Year of Publication

2016

Degree Name

Doctor of Philosophy (PhD)

Document Type

Doctoral Dissertation

College

Education

Department

Education Sciences

First Advisor

Dr. Kathy Swan

Abstract

The present qualitative study used socio-cultural theory (Wertsch, 1998), pedagogical content knowledge (Shulman, 1987), and reflective practice (Schön, 1983) to examine how social studies teachers define and develop inquiry questions. Existing literature reflects a long tradition of equating inquiry with high quality social studies instruction (e.g., Barton & Levstik, 2004; Bruner, 1977; Griffin, 1942) and arguing that successful inquiry hinges on an engaging question (Barton & Levstik, 2004; Grant, 2003), but relatively little attention has been paid to how teachers characterize and develop questions for use with inquiry (Grant & Gradwell, 2010). The main research question was: How do high school social studies teachers understand the role questions play in inquiry? Supporting questions included: (1) How do teachers define inquiry? (2) What traits do teachers attribute to questions used for inquiry? (3) How do standards impact teachers’ understandings of questions used for inquiry? (4) How do teachers approach developing questions used for inquiry? Data included transcripts from semi-structured interviews, field notes from verbal report exercises, and documents from teacher completed tasks. Results indicated that teachers identified questioning as an important inquiry skill and civic practice, identified student relevance and complexity as key attributes of inquiry questions, and approached the development of inquiry questions in a deliberate and reflective way. Additionally, results indicated that a proposed state social studies standards document provided teachers with useful terminology and that experience developing and implementing inquiry questions positively influenced teachers’ comfort with inquiry. This study sheds light on the potential of cultural tools to influence teachers’ curricular and instructional decisions. Further consideration of how teachers develop and implement inquiry questions may offer insight into the presence and success of questions and inquiry in social studies classrooms.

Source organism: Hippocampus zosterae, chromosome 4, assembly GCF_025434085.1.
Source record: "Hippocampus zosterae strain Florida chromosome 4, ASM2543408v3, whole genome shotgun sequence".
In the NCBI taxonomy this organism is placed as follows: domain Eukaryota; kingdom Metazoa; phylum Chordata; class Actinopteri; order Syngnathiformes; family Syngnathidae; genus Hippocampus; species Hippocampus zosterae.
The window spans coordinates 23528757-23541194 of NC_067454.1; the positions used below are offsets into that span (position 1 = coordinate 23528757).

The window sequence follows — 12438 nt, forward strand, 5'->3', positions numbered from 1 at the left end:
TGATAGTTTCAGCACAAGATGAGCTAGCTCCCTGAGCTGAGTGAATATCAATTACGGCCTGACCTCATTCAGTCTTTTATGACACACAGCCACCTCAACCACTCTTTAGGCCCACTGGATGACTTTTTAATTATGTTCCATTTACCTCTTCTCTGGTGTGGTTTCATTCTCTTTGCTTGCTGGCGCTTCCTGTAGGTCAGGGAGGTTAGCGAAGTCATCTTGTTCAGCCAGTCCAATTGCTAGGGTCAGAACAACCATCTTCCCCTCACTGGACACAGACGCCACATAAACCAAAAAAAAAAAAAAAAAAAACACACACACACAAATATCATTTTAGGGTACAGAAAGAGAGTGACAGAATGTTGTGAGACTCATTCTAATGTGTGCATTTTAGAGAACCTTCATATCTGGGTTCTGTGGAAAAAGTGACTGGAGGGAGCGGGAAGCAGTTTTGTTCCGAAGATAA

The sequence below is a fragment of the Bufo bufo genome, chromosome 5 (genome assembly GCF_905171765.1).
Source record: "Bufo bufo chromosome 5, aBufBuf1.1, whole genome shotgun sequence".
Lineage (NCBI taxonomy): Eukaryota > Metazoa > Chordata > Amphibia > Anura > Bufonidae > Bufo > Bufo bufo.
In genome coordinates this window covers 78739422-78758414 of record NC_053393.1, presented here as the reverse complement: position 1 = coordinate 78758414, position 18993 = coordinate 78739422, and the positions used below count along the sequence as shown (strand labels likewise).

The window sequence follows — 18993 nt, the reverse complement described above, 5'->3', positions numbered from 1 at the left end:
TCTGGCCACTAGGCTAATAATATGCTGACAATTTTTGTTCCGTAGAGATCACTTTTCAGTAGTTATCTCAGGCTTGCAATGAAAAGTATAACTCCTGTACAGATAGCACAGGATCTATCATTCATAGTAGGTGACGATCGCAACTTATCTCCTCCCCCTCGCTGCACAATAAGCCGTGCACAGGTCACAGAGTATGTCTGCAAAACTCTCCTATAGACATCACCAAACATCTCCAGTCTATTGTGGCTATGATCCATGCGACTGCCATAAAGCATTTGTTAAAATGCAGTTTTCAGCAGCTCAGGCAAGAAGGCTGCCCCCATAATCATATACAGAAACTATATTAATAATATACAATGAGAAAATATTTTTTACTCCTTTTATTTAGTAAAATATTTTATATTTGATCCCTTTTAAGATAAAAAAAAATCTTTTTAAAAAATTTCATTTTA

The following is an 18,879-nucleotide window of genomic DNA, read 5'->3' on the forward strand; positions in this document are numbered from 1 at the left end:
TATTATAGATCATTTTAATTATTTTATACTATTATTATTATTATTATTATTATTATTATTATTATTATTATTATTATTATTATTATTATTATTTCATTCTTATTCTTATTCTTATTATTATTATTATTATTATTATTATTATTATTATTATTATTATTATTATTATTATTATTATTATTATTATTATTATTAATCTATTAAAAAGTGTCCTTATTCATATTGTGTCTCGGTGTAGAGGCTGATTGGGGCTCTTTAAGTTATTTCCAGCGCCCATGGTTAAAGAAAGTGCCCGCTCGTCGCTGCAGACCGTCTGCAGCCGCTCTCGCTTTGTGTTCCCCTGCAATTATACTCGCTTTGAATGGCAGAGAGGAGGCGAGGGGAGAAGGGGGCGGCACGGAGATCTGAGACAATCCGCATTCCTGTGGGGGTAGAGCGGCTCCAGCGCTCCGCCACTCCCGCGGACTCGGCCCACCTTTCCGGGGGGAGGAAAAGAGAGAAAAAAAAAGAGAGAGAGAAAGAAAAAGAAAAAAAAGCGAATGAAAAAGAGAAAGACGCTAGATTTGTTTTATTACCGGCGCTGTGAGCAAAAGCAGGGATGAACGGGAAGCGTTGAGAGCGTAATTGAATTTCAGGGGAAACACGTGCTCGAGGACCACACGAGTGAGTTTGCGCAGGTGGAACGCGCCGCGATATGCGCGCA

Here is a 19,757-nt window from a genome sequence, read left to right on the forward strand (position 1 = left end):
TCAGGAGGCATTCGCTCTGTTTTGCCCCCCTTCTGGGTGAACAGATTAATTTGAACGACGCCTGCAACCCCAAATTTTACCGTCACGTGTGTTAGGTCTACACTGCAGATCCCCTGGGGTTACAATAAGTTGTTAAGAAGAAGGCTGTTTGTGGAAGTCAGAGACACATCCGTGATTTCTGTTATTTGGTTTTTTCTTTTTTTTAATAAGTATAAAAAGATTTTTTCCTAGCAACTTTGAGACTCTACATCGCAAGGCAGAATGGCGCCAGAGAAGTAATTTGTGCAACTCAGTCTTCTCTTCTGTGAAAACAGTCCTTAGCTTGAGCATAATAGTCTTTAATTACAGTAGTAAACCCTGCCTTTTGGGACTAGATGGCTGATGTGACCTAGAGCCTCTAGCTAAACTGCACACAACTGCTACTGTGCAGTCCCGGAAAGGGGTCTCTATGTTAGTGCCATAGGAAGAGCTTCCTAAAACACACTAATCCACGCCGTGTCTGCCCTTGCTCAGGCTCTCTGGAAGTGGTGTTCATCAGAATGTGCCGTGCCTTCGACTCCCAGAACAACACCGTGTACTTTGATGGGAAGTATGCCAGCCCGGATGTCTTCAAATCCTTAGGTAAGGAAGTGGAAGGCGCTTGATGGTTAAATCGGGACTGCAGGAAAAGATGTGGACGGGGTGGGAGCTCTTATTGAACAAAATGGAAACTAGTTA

Digital Object Identifier (DOI)

http://dx.doi.org/10.13023/ETD.2016.088

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